Center for the Blue Economy: Raising Media Profile
The Center for the Blue Economy (CBE) made a splash this fall on several fronts—most notably in the national media.
On November 29, Director of the National Ocean Economics Program Judith Kildow and CBE Director Jason Scorse co-authored a New York Times op-ed piece (“End Federal Flood Insurance”) advocating radical reform of the National Flood Insurance Program (NFIP) and rethinking of coastal development in the wake of Hurricane Sandy. Their essay sparked a lively debate running over 475 comments, addressing issues that were discussed widely once again when additional funding for the NFIP became a point of contention in the U.S. House of Representatives in early January.
Just a week later on December 6, Fortune magazine was the platform for a provocative opinion piece authored by Professor Scorse (“Cheap Gas Hurts the Middle Class”). His essay argues that the relatively low gas tax in the U.S. actually hurts the middle class, by reducing federal revenue available to support social safety net programs that are common in Europe, such as universal healthcare, low-cost daycare, and free or low-cost university education. In between, on November 30, Professor Scorse was a guest on CBS news radio WPHT in Philadelphia, discussing coastal management.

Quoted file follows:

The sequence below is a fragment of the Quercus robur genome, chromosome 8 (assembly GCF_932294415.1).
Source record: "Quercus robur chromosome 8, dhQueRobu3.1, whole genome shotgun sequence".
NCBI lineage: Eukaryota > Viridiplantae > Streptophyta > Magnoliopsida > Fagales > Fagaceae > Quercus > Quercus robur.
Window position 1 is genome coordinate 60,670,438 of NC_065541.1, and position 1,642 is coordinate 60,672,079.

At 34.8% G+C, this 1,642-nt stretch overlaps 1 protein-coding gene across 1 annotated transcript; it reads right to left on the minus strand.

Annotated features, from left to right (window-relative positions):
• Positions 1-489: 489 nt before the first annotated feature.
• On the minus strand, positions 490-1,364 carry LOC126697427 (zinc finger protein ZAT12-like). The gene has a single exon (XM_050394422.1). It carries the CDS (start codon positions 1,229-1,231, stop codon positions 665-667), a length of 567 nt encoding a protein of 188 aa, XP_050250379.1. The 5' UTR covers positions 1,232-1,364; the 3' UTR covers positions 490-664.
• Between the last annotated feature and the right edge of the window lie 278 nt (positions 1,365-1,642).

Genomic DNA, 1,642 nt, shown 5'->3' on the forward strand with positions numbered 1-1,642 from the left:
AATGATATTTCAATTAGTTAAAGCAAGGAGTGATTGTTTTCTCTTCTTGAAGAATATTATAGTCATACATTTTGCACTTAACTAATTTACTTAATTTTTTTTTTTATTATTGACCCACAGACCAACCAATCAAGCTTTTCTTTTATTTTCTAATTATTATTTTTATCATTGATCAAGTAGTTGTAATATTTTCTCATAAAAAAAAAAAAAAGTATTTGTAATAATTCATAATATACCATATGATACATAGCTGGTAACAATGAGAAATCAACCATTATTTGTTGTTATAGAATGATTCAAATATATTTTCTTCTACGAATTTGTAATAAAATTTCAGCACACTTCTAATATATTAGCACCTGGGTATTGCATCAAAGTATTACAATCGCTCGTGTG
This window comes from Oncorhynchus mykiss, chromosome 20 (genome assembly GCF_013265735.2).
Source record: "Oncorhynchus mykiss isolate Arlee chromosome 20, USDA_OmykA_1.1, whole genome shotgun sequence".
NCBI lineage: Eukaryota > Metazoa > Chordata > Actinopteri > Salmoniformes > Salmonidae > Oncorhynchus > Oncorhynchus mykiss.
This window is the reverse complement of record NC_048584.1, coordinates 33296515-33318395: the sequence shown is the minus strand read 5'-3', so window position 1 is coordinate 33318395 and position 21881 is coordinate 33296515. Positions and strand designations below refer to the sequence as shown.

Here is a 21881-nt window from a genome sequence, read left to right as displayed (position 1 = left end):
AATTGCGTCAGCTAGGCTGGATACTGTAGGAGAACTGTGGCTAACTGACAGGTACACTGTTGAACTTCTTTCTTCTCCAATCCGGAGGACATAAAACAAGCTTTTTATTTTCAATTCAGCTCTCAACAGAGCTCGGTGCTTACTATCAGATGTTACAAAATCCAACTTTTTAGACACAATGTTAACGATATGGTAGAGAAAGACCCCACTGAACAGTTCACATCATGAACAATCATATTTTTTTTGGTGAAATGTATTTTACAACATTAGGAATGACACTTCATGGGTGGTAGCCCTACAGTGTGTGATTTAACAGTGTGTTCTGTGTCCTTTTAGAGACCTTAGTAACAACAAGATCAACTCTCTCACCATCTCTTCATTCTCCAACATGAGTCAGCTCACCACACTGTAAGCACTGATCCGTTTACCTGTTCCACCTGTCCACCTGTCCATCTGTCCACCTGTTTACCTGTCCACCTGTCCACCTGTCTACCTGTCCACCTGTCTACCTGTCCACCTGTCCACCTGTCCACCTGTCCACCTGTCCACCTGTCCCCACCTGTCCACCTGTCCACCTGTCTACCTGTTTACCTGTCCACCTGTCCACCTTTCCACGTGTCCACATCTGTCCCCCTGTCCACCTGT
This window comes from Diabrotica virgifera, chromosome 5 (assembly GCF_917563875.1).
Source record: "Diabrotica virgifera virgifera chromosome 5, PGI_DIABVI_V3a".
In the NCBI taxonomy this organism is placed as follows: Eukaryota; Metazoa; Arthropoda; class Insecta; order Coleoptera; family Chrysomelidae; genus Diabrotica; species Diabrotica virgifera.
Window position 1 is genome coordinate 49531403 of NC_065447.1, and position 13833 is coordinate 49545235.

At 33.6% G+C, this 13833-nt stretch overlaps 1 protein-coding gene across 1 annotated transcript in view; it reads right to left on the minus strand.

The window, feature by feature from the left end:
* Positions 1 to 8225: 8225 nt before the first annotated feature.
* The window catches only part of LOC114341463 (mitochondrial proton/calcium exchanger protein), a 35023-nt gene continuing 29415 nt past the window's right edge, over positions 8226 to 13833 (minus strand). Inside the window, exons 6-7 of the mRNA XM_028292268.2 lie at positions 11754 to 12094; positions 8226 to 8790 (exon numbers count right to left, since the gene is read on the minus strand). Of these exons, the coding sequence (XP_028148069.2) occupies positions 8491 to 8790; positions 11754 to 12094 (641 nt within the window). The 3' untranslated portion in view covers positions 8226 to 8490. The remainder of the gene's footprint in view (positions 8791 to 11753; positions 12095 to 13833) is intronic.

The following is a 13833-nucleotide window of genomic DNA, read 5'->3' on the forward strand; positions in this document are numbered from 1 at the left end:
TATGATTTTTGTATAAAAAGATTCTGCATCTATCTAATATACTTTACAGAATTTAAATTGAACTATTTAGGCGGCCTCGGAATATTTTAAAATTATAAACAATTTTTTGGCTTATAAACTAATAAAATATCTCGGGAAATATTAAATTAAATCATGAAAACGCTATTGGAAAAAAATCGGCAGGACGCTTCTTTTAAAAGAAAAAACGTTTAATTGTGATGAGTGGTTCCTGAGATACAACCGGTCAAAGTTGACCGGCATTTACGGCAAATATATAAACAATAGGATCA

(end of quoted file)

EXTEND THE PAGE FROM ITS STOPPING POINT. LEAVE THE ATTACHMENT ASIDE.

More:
November also saw publication of a highly-anticipated report on ocean management in New Zealand authored by Professor Michael McGinnis of the International Environmental Policy program. Professor McGinnis’ report, “Ocean Governance: The New Zealand Dimension Full Report,” was funded by the Emerging Issues Programme overseen by the Institute of Policy Studies at Victoria University of Wellington. Its primary goal was to provide the public and policymakers with an overview and description of the types of principles, planning tools and policy instruments that can be used to strengthen and improve marine governance in New Zealand. The summary report released in May received wide media attention in New Zealand.